original formulations and images were exquisite in their own right, while some
others were a bit flat. On the whole, flashes of verbal brilliance, I thought,
but not really close to Nabokov's level. I don't think that's surprising or
necessarily bad (that the New Yorker should publish lesser fiction than VN's).
How many living authors are there who write at that level? I have no idea, but
I would bet, in English, it is between zero and three. Other, more mortal
voices can also produce things of beauty and worthy of attention. As someone
with knowledge of the original, I felt that I was being asked specifically to
re-appreciate that story, and to consider its translation into slightly
different contexts, with one example provided. I don't feel like or have time
for enumerating its specific strengths (which would be worth doing) or
weaknesses (probably not worth doing), but I did feel that the story has its own
legitimacy, its own coherence, and its own set of concerns, separate from VN's,
but always acknowledging his presence. On the whole, a worthwhile read. (I
think any "adaptation"--including, especially, film--is always very hard to take
for a true devotee of the original; it is nearly impossible to suspend one's
devotion, I think. Whatever its merits, the Marleen Gorris Luzhin Defense
drives me nuts with its departures).


2. Tradition: the tradition of spinning a yarn from someone else's is a long
one. Recent examples include Roger's Version by John Updike (after The Scarlet
Letter), and in some respects Lolita itself, although Nabokov both hid his
sources more deeply and expanded upon them more exuberantly than is typical in
this particular tradition. Matei Calinescu discusses Updike's multiple
approaches to Hawthorne in his article "Secrecy in Fiction: Textual and
Intertextual Secrets in Hawthorne and Updike" Poetics Today, Vol. 15, No. 3
(Autumn, 1994), pp. 443-465; Stable URL: http://www.jstor.org/stable/1773318, as
an example of "rereading for the secret," but also as a call to reread
Hawthorne. Significantly to the present discussion, Calinescu reports that
Updike's acknowledgments of his source are in out-of-the-way paratexts, and are
not (or at least were not, for several years) included in mass-market editions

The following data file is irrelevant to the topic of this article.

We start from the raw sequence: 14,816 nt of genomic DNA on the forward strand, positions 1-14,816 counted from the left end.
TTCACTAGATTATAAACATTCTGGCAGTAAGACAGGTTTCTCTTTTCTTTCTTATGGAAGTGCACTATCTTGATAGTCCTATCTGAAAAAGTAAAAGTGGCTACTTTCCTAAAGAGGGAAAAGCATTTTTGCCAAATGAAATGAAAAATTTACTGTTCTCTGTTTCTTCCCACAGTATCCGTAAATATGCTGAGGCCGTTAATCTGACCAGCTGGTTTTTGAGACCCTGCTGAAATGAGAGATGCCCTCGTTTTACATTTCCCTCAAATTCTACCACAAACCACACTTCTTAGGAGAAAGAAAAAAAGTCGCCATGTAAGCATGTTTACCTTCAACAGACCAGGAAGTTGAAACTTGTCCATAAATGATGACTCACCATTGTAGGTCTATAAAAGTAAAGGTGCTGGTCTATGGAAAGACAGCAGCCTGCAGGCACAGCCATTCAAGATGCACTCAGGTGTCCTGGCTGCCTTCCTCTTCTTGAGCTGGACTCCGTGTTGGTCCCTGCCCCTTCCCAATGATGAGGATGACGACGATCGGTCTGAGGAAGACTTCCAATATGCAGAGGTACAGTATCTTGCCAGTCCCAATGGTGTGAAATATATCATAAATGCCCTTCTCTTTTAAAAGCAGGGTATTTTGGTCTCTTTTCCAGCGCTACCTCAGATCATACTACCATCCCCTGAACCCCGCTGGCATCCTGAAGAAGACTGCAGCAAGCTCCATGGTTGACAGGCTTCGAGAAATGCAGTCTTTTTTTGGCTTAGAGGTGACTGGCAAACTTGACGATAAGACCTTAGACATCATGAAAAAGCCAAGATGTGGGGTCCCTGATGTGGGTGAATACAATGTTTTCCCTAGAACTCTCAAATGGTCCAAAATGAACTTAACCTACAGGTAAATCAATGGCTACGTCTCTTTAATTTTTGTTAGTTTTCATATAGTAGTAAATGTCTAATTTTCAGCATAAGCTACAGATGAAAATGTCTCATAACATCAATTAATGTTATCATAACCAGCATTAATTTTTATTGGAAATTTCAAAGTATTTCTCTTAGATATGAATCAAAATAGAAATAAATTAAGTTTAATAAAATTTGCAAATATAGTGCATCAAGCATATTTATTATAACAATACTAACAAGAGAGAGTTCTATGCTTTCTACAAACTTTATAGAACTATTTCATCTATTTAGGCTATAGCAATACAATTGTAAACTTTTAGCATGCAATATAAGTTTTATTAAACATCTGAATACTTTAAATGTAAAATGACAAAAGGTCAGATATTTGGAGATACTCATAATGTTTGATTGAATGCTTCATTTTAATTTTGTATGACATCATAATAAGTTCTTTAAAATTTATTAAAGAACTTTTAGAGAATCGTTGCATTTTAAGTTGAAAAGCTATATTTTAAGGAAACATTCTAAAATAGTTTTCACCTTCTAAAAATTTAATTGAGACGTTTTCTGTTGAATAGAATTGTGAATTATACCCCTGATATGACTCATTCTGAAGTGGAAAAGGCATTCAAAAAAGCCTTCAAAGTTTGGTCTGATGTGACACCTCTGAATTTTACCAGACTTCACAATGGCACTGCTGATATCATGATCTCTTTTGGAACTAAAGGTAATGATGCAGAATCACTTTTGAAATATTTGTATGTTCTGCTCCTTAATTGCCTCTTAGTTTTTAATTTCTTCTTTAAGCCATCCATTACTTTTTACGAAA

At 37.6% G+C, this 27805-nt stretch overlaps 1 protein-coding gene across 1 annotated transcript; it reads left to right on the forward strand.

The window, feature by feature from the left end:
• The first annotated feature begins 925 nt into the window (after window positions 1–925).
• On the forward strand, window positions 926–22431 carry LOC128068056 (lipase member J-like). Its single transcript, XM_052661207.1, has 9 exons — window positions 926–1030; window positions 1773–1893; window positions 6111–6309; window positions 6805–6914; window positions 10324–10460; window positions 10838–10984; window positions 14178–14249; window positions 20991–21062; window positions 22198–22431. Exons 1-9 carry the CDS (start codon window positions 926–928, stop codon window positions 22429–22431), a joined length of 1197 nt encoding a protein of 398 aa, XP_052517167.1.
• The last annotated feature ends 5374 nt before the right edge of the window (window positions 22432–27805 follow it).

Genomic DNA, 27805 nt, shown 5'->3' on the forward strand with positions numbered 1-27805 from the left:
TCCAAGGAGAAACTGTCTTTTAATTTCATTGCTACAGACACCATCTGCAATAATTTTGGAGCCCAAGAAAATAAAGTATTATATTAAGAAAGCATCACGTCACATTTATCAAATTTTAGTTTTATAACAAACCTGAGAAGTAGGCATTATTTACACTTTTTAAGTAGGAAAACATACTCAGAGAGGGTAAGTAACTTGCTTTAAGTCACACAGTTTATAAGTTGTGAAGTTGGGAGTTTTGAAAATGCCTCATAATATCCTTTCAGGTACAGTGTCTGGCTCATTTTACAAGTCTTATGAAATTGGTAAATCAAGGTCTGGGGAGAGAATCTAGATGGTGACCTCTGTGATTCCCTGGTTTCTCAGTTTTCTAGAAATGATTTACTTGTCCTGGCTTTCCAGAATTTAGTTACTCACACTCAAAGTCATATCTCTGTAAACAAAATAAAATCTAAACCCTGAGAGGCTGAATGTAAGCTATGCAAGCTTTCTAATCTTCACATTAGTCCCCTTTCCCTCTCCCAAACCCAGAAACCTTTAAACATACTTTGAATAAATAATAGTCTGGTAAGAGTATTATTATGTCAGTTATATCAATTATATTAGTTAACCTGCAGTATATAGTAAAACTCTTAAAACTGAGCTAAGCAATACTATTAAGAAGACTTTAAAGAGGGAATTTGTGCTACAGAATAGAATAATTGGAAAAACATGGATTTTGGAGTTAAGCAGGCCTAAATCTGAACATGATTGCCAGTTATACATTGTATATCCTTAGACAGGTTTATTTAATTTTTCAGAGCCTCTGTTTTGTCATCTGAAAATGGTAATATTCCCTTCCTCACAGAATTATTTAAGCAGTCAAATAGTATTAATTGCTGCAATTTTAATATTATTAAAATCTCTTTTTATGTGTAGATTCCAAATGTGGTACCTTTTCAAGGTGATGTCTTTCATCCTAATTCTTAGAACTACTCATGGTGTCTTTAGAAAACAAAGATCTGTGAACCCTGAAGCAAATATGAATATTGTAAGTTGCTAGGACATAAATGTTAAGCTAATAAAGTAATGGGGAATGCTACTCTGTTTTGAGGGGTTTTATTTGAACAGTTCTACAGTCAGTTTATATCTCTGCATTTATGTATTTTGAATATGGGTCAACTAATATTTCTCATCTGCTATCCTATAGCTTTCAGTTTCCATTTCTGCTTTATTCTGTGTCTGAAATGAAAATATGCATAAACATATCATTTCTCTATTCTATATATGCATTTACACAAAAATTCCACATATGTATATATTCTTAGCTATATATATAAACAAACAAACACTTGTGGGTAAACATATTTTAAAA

of Roger's Version.

3. "Genius has only itself to copy," VN said in response to a comment by
Clarence Brown. Gogol, legend has it (as Gogol himself reported), got his
plot-problems for Dead Souls and The Government Inspector from Pushkin.
Perhaps Despair's Ardalion is our best guide here: maybe finding what is unique,
new, and worthy of attention in Moore's story (what makes it different from
Nabokov's, rather than its [convincing or unconvincing] similarities) is the
most enriching task. And then, I'm sure Moore would suggest, we should reread
the original.

4. What about the reader who doesn't recognize or know Nabokov's story behind
Moore's? Let's imagine such a reader, or maybe two such readers. Reader A,
quickly disposed of, reads the story, has little reaction to it, soon forgets it
and moves on. Reader B loves the story, rereads it, but forgets to follow up on
the New Yorker web site to learn that it is based on Nabokov. This reader
mentions the story to a few friends, or seeks out more information about the
author, and one way or another learns about "Signs and Symbols," and, perhaps,
the whole world of Nabokov's short-story writing. Curiosity does its job and is
rewarded.




The interview with the author is here:

http://www.newyorker.com/online/blogs/books/2012/05/this-week-in-fiction-lorrie-moore.html#entry-more


There are currently 11 comments following the interview.

Stephen Blackwell